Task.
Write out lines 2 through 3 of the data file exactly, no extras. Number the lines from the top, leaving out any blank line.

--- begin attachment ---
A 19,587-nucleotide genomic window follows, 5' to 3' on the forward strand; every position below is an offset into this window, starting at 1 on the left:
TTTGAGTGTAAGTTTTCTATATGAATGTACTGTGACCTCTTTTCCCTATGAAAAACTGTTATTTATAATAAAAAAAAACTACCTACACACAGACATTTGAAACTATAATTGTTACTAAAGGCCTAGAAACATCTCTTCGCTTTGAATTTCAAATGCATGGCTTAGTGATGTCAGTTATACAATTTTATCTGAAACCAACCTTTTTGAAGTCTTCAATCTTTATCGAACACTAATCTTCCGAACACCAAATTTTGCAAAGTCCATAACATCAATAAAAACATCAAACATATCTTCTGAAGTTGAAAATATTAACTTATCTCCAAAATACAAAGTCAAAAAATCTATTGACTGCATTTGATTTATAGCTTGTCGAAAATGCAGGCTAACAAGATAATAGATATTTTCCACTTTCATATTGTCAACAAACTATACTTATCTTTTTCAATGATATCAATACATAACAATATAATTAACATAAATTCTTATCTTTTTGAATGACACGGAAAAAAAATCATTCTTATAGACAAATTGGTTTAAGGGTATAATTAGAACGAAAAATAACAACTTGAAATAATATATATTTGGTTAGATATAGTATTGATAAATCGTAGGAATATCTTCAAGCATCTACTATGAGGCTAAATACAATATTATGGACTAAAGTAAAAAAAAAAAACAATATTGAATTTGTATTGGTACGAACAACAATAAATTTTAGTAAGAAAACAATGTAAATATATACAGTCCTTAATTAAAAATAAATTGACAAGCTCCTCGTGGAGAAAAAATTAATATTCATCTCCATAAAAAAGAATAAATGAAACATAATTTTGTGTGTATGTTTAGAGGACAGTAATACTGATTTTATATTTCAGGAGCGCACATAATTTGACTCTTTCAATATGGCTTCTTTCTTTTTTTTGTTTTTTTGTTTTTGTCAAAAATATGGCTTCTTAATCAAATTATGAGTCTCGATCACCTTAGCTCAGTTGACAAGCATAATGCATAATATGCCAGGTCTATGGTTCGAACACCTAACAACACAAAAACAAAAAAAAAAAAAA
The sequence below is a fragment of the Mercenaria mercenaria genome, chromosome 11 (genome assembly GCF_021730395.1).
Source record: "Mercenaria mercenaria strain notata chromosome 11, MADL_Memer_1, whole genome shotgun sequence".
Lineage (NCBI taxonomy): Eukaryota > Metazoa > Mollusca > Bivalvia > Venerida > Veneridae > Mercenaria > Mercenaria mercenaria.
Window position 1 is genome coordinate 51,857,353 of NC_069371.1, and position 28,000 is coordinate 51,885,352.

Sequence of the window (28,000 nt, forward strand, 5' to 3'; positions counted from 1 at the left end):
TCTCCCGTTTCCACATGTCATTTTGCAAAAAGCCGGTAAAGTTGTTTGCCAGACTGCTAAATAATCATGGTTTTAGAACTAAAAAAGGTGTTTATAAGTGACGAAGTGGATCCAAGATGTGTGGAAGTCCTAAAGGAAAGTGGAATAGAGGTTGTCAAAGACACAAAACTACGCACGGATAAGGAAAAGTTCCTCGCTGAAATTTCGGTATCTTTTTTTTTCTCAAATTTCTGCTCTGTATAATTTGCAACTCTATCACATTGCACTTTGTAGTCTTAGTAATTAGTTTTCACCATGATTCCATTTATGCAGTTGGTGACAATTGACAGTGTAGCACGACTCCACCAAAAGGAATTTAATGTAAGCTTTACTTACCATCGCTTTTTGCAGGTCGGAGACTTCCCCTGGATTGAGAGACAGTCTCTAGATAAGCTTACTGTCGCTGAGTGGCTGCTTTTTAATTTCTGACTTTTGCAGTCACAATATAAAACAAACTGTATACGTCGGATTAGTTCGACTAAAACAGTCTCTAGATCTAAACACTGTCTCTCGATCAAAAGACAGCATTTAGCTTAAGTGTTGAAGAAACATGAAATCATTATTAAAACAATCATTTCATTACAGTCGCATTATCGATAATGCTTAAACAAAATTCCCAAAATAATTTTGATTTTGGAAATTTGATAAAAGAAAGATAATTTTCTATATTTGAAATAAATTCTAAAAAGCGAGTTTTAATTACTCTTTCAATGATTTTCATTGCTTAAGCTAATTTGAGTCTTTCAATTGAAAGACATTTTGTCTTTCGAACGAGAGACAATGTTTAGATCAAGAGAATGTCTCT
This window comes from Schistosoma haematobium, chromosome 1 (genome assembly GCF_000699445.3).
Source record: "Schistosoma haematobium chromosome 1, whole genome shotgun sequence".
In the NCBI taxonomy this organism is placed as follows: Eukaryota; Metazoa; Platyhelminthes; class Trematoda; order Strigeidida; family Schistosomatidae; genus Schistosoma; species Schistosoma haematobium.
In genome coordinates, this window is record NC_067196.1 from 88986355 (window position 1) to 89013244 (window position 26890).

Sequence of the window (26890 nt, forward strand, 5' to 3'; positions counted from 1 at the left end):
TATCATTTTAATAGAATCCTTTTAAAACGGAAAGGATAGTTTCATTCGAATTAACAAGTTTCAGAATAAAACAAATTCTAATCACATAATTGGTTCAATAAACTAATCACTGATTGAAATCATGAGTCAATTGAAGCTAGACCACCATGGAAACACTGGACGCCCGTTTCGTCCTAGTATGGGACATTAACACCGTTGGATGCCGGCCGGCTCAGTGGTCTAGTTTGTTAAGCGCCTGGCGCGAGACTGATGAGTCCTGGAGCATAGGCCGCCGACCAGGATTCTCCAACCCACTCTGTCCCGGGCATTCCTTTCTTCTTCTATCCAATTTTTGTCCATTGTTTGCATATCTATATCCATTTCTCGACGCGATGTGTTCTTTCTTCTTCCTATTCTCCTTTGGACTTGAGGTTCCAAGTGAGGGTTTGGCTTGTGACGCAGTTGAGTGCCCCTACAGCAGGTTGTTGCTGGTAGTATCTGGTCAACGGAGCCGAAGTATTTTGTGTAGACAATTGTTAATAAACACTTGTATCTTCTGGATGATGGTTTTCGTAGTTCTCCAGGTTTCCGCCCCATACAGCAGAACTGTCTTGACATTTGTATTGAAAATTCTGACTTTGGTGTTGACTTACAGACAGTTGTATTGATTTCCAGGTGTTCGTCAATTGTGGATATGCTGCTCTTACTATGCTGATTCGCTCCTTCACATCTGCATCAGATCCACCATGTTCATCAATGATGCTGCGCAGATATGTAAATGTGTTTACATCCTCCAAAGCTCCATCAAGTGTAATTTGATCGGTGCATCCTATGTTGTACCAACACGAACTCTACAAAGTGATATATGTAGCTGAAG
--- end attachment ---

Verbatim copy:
TTTGAGTGTAAGTTTTCTATATGAATGTACTGTGACCTCTTTTCCCTATGAAAAACTGTTATTTATAATAAAAAAAAACTACCTACACACAGACATTTGAAACTATAATTGTTACTAAAGGCCTAGAAACATCTCTTCGCTTTGAATTTCAAATGCATGGCTTAGTGATGTCAGTTATACAATTTTATCTGAAACCAACCTTTTTGAAGTCTTCAATCTTTATCGAACACTAATCTTCCGAACACCAAATTTTGCAAAGTCCATAACATCAATAAAAACATCAAACATATCTTCTGAAGTTGAAAATATTAACTTATCTCCAAAATACAAAGTCAAAAAATCTATTGACTGCATTTGATTTATAGCTTGTCGAAAATGCAGGCTAACAAGATAATAGATATTTTCCACTTTCATATTGTCAACAAACTATACTTATCTTTTTCAATGATATCAATACATAACAATATAATTAACATAAATTCTTATCTTTTTGAATGACACGGAAAAAAAATCATTCTTATAGACAAATTGGTTTAAGGGTATAATTAGAACGAAAAATAACAACTTGAAATAATATATATTTGGTTAGATATAGTATTGATAAATCGTAGGAATATCTTCAAGCATCTACTATGAGGCTAAATACAATATTATGGACTAAAGTAAAAAAAAAAAACAATATTGAATTTGTATTGGTACGAACAACAATAAATTTTAGTAAGAAAACAATGTAAATATATACAGTCCTTAATTAAAAATAAATTGACAAGCTCCTCGTGGAGAAAAAATTAATATTCATCTCCATAAAAAAGAATAAATGAAACATAATTTTGTGTGTATGTTTAGAGGACAGTAATACTGATTTTATATTTCAGGAGCGCACATAATTTGACTCTTTCAATATGGCTTCTTTCTTTTTTTTGTTTTTTTGTTTTTGTCAAAAATATGGCTTCTTAATCAAATTATGAGTCTCGATCACCTTAGCTCAGTTGACAAGCATAATGCATAATATGCCAGGTCTATGGTTCGAACACCTAACAACACAAAAACAAAAAAAAAAAAAA
The sequence below is a fragment of the Mercenaria mercenaria genome, chromosome 11 (genome assembly GCF_021730395.1).